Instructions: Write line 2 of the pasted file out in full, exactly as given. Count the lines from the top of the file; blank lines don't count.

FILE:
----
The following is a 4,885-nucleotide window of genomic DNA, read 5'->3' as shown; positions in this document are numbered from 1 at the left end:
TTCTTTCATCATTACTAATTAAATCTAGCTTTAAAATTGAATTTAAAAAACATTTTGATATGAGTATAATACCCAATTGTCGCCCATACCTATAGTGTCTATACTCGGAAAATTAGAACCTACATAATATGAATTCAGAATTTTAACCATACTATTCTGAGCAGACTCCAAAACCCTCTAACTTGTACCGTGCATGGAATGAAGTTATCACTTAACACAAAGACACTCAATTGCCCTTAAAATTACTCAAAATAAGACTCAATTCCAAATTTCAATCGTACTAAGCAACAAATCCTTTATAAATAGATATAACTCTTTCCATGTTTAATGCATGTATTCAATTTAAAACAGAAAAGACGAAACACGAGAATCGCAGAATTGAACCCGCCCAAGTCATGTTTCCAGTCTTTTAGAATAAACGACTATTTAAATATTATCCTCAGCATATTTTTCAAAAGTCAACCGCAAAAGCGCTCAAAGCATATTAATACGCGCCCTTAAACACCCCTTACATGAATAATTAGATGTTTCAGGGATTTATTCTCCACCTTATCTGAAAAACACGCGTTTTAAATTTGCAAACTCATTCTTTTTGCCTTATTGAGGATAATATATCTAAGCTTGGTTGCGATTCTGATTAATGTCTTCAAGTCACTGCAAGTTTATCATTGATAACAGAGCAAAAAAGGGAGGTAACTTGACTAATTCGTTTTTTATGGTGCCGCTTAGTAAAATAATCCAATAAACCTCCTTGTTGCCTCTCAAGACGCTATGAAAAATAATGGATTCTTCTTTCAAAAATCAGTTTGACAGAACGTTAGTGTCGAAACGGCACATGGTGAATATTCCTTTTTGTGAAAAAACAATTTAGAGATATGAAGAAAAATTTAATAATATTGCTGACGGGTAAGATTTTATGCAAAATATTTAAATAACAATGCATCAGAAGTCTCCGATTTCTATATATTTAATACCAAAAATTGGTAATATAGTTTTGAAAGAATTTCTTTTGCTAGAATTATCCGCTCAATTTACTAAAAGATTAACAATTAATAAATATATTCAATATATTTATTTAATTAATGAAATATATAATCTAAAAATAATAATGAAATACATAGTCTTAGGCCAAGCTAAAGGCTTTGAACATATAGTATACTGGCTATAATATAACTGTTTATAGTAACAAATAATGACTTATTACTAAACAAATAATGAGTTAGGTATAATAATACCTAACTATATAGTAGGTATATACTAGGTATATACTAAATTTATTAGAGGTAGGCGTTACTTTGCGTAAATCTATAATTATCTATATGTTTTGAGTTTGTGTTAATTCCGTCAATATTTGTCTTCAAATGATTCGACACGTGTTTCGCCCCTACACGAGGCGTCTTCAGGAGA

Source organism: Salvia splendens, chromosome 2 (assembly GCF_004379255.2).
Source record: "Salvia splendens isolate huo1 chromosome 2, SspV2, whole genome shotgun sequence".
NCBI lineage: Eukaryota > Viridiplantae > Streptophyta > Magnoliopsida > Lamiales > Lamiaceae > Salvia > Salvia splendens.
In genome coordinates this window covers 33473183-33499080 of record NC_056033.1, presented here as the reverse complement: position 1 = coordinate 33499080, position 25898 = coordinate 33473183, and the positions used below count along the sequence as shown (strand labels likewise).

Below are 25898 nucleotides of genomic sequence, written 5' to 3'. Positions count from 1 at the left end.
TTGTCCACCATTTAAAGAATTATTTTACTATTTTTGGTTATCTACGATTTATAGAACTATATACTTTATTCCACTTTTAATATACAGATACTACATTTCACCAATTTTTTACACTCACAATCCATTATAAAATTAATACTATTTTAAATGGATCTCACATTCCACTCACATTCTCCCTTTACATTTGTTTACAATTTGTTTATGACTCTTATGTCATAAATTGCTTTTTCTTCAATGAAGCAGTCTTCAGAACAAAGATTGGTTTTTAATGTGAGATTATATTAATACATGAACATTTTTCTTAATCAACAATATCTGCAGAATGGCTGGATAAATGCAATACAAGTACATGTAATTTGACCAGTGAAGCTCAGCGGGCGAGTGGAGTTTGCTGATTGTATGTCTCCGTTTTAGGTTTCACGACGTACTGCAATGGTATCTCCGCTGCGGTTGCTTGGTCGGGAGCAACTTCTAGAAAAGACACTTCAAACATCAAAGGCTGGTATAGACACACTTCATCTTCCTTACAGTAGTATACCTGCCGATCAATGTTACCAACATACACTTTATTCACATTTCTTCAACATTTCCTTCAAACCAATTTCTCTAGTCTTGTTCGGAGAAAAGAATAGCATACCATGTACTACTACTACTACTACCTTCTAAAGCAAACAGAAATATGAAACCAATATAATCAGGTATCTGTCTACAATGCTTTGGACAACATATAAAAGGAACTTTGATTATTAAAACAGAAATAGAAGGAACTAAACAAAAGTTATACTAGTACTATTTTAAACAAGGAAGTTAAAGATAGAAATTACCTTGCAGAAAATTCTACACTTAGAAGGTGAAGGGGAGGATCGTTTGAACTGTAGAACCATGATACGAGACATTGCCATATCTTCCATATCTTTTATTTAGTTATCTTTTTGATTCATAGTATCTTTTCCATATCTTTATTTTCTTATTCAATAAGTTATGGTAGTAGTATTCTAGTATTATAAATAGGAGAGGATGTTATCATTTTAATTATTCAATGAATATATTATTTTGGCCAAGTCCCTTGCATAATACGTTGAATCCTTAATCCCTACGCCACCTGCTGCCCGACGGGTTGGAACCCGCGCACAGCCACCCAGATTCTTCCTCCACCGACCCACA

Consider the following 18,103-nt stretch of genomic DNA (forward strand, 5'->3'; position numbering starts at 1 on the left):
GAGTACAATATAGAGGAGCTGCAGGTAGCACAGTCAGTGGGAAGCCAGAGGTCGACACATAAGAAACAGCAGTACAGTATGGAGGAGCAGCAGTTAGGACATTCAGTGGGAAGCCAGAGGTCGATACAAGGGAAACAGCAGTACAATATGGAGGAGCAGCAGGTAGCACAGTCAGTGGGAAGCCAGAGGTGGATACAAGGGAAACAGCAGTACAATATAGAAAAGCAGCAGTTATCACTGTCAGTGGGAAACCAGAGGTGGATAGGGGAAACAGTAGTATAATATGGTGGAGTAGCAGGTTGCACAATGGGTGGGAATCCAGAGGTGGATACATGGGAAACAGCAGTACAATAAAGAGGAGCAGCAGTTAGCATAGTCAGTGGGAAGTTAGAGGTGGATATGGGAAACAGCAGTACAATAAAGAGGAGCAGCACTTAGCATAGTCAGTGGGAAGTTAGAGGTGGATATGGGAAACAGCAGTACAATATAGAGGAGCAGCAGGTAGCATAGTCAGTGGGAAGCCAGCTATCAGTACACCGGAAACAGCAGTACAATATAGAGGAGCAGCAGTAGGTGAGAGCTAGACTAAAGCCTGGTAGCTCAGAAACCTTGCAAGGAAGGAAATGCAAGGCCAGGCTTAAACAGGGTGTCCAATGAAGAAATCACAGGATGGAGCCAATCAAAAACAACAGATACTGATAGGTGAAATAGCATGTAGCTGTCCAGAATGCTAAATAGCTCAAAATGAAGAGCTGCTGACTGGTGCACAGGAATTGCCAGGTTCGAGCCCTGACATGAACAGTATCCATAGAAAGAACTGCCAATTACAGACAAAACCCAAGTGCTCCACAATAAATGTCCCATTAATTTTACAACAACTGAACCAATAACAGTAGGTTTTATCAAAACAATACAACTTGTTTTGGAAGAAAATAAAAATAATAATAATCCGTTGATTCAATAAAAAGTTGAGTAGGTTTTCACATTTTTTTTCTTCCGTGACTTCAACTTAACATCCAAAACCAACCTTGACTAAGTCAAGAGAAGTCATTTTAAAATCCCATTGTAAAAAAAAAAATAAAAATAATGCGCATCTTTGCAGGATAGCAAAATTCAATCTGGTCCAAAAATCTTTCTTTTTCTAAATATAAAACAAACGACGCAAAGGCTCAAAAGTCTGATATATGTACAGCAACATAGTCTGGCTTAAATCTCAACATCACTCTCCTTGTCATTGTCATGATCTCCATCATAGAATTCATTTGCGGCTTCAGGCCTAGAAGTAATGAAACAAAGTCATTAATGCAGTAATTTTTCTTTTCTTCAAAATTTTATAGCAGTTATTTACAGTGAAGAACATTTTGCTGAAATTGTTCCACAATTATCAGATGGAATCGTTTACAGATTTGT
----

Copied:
TTCTTTCATCATTACTAATTAAATCTAGCTTTAAAATTGAATTTAAAAAACATTTTGATATGAGTATAATACCCAATTGTCGCCCATACCTATAGTGTCTATACTCGGAAAATTAGAACCTACATAATATGAATTCAGAATTTTAACCATACTATTCTGAGCAGACTCCAAAACCCTCTAACTTGTACCGTGCATGGAATGAAGTTATCACTTAACACAAAGACACTCAATTGCCCTTAAAATTACTCAAAATAAGACTCAATTCCAAATTTCAATCGTACTAAGCAACAAATCCTTTATAAATAGATATAACTCTTTCCATGTTTAATGCATGTATTCAATTTAAAACAGAAAAGACGAAACACGAGAATCGCAGAATTGAACCCGCCCAAGTCATGTTTCCAGTCTTTTAGAATAAACGACTATTTAAATATTATCCTCAGCATATTTTTCAAAAGTCAACCGCAAAAGCGCTCAAAGCATATTAATACGCGCCCTTAAACACCCCTTACATGAATAATTAGATGTTTCAGGGATTTATTCTCCACCTTATCTGAAAAACACGCGTTTTAAATTTGCAAACTCATTCTTTTTGCCTTATTGAGGATAATATATCTAAGCTTGGTTGCGATTCTGATTAATGTCTTCAAGTCACTGCAAGTTTATCATTGATAACAGAGCAAAAAAGGGAGGTAACTTGACTAATTCGTTTTTTATGGTGCCGCTTAGTAAAATAATCCAATAAACCTCCTTGTTGCCTCTCAAGACGCTATGAAAAATAATGGATTCTTCTTTCAAAAATCAGTTTGACAGAACGTTAGTGTCGAAACGGCACATGGTGAATATTCCTTTTTGTGAAAAAACAATTTAGAGATATGAAGAAAAATTTAATAATATTGCTGACGGGTAAGATTTTATGCAAAATATTTAAATAACAATGCATCAGAAGTCTCCGATTTCTATATATTTAATACCAAAAATTGGTAATATAGTTTTGAAAGAATTTCTTTTGCTAGAATTATCCGCTCAATTTACTAAAAGATTAACAATTAATAAATATATTCAATATATTTATTTAATTAATGAAATATATAATCTAAAAATAATAATGAAATACATAGTCTTAGGCCAAGCTAAAGGCTTTGAACATATAGTATACTGGCTATAATATAACTGTTTATAGTAACAAATAATGACTTATTACTAAACAAATAATGAGTTAGGTATAATAATACCTAACTATATAGTAGGTATATACTAGGTATATACTAAATTTATTAGAGGTAGGCGTTACTTTGCGTAAATCTATAATTATCTATATGTTTTGAGTTTGTGTTAATTCCGTCAATATTTGTCTTCAAATGATTCGACACGTGTTTCGCCCCTACACGAGGCGTCTTCAGGAGA